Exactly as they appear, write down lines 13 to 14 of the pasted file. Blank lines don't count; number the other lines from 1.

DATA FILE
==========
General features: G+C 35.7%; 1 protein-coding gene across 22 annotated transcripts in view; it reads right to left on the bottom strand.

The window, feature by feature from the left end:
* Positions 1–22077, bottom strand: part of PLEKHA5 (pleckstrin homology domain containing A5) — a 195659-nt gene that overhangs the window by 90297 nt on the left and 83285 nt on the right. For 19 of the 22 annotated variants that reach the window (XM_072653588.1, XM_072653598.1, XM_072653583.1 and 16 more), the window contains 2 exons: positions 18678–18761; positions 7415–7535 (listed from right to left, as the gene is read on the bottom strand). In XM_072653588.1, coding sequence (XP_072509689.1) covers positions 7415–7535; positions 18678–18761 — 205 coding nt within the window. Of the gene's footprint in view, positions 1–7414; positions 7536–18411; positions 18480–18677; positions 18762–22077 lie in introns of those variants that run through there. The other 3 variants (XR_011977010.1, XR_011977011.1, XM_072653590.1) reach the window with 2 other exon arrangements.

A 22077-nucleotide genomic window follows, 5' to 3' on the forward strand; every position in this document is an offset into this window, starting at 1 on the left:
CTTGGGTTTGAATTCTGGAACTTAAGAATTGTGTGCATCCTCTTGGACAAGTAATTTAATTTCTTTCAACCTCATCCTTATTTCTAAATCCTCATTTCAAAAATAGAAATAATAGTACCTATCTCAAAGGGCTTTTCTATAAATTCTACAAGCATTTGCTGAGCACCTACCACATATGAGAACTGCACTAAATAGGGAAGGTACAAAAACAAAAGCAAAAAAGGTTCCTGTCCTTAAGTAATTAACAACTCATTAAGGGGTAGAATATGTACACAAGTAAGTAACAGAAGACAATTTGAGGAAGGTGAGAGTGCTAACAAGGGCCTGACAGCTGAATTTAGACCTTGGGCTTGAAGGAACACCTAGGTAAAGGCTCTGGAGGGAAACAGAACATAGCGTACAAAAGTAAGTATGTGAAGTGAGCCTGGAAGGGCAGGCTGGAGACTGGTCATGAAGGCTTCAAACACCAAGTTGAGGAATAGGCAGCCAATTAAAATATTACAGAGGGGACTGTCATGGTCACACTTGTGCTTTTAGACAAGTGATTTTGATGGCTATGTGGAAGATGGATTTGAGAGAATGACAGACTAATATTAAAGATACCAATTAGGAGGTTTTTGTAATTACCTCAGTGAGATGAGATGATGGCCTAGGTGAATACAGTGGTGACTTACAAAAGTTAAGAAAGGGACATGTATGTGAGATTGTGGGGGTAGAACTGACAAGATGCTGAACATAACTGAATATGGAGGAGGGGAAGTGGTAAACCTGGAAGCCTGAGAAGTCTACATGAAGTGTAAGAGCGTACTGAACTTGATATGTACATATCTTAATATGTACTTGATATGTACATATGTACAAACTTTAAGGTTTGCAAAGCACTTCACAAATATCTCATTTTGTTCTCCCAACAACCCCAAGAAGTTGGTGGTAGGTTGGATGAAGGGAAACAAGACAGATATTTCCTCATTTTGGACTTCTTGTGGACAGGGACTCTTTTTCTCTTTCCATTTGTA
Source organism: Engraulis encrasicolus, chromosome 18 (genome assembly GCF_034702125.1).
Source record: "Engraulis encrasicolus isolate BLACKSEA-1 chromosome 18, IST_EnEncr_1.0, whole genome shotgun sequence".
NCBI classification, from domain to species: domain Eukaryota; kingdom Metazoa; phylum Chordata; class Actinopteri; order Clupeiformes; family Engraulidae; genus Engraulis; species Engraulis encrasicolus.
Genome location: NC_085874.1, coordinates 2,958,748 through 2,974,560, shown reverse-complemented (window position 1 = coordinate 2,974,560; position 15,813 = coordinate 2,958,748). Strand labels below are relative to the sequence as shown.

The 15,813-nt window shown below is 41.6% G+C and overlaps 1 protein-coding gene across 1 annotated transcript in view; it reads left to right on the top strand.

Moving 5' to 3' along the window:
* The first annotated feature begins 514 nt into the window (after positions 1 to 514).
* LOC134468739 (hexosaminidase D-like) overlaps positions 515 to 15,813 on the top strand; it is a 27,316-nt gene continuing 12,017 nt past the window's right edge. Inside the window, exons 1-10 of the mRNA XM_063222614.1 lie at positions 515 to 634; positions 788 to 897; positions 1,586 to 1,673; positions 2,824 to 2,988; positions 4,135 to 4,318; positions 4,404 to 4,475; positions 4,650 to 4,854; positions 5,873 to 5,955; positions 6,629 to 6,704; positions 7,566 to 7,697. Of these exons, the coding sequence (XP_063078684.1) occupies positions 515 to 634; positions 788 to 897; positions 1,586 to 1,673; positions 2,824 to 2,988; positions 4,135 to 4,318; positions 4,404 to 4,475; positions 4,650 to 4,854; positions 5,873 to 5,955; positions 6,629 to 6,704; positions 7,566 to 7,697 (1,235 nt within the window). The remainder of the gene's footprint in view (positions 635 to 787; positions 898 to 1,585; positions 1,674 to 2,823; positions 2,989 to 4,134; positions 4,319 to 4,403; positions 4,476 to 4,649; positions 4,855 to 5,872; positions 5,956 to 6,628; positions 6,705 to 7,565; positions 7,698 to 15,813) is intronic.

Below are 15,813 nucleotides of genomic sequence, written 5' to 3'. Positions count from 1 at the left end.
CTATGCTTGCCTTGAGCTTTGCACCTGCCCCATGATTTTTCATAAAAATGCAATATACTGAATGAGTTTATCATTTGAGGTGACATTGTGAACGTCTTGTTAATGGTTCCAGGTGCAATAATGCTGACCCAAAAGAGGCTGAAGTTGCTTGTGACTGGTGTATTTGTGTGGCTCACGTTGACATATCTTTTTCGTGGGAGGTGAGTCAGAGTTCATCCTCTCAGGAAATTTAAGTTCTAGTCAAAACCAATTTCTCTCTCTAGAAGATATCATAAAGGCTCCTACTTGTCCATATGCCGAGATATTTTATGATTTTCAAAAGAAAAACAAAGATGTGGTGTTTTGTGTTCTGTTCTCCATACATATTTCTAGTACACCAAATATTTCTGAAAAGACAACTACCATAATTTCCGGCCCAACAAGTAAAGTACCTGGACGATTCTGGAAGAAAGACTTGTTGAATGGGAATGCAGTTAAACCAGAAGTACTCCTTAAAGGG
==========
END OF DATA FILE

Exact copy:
* LOC134468739 (hexosaminidase D-like) overlaps positions 515 to 15,813 on the top strand; it is a 27,316-nt gene continuing 12,017 nt past the window's right edge. Inside the window, exons 1-10 of the mRNA XM_063222614.1 lie at positions 515 to 634; positions 788 to 897; positions 1,586 to 1,673; positions 2,824 to 2,988; positions 4,135 to 4,318; positions 4,404 to 4,475; positions 4,650 to 4,854; positions 5,873 to 5,955; positions 6,629 to 6,704; positions 7,566 to 7,697. Of these exons, the coding sequence (XP_063078684.1) occupies positions 515 to 634; positions 788 to 897; positions 1,586 to 1,673; positions 2,824 to 2,988; positions 4,135 to 4,318; positions 4,404 to 4,475; positions 4,650 to 4,854; positions 5,873 to 5,955; positions 6,629 to 6,704; positions 7,566 to 7,697 (1,235 nt within the window). The remainder of the gene's footprint in view (positions 635 to 787; positions 898 to 1,585; positions 1,674 to 2,823; positions 2,989 to 4,134; positions 4,319 to 4,403; positions 4,476 to 4,649; positions 4,855 to 5,872; positions 5,956 to 6,628; positions 6,705 to 7,565; positions 7,698 to 15,813) is intronic.

Below are 15,813 nucleotides of genomic sequence, written 5' to 3'. Positions count from 1 at the left end.